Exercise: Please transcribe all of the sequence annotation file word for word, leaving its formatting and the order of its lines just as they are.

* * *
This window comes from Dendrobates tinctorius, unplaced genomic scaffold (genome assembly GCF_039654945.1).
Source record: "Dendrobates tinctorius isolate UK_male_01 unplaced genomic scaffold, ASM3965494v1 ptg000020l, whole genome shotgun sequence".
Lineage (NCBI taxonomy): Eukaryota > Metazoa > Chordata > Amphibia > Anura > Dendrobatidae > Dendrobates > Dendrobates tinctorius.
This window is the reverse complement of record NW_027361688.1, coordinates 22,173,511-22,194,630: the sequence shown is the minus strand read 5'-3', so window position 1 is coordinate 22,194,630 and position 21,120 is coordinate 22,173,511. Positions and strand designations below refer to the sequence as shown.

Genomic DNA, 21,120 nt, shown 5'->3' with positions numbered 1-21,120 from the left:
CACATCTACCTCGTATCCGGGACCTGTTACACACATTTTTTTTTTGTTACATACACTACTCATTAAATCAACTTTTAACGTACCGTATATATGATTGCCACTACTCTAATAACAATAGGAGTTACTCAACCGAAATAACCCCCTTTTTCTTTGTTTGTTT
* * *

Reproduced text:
This window comes from Dendrobates tinctorius, unplaced genomic scaffold (genome assembly GCF_039654945.1).
Source record: "Dendrobates tinctorius isolate UK_male_01 unplaced genomic scaffold, ASM3965494v1 ptg000020l, whole genome shotgun sequence".
Lineage (NCBI taxonomy): Eukaryota > Metazoa > Chordata > Amphibia > Anura > Dendrobatidae > Dendrobates > Dendrobates tinctorius.
This window is the reverse complement of record NW_027361688.1, coordinates 22,173,511-22,194,630: the sequence shown is the minus strand read 5'-3', so window position 1 is coordinate 22,194,630 and position 21,120 is coordinate 22,173,511. Positions and strand designations below refer to the sequence as shown.

Genomic DNA, 21,120 nt, shown 5'->3' with positions numbered 1-21,120 from the left:
CACATCTACCTCGTATCCGGGACCTGTTACACACATTTTTTTTTTGTTACATACACTACTCATTAAATCAACTTTTAACGTACCGTATATATGATTGCCACTACTCTAATAACAATAGGAGTTACTCAACCGAAATAACCCCCTTTTTCTTTGTTTGTTT